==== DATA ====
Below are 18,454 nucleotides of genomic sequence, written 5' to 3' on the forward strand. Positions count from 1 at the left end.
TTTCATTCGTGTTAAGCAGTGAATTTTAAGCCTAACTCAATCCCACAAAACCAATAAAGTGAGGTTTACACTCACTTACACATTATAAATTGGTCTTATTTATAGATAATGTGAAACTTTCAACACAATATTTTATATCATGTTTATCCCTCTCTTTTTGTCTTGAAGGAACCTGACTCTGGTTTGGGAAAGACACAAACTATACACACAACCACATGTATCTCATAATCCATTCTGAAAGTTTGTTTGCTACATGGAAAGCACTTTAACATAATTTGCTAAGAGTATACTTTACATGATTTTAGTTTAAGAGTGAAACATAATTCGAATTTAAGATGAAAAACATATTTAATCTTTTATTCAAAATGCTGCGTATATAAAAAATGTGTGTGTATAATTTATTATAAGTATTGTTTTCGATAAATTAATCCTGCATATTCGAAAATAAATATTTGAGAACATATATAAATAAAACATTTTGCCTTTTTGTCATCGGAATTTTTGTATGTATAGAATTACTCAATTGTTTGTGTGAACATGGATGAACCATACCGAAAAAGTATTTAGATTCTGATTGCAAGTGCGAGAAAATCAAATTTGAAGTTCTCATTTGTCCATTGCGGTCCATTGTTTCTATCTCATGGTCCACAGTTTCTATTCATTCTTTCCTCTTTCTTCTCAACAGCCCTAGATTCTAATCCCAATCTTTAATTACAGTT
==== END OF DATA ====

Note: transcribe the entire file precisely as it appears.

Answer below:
Below are 18,454 nucleotides of genomic sequence, written 5' to 3' on the forward strand. Positions count from 1 at the left end.
TTTCATTCGTGTTAAGCAGTGAATTTTAAGCCTAACTCAATCCCACAAAACCAATAAAGTGAGGTTTACACTCACTTACACATTATAAATTGGTCTTATTTATAGATAATGTGAAACTTTCAACACAATATTTTATATCATGTTTATCCCTCTCTTTTTGTCTTGAAGGAACCTGACTCTGGTTTGGGAAAGACACAAACTATACACACAACCACATGTATCTCATAATCCATTCTGAAAGTTTGTTTGCTACATGGAAAGCACTTTAACATAATTTGCTAAGAGTATACTTTACATGATTTTAGTTTAAGAGTGAAACATAATTCGAATTTAAGATGAAAAACATATTTAATCTTTTATTCAAAATGCTGCGTATATAAAAAATGTGTGTGTATAATTTATTATAAGTATTGTTTTCGATAAATTAATCCTGCATATTCGAAAATAAATATTTGAGAACATATATAAATAAAACATTTTGCCTTTTTGTCATCGGAATTTTTGTATGTATAGAATTACTCAATTGTTTGTGTGAACATGGATGAACCATACCGAAAAAGTATTTAGATTCTGATTGCAAGTGCGAGAAAATCAAATTTGAAGTTCTCATTTGTCCATTGCGGTCCATTGTTTCTATCTCATGGTCCACAGTTTCTATTCATTCTTTCCTCTTTCTTCTCAACAGCCCTAGATTCTAATCCCAATCTTTAATTACAGTT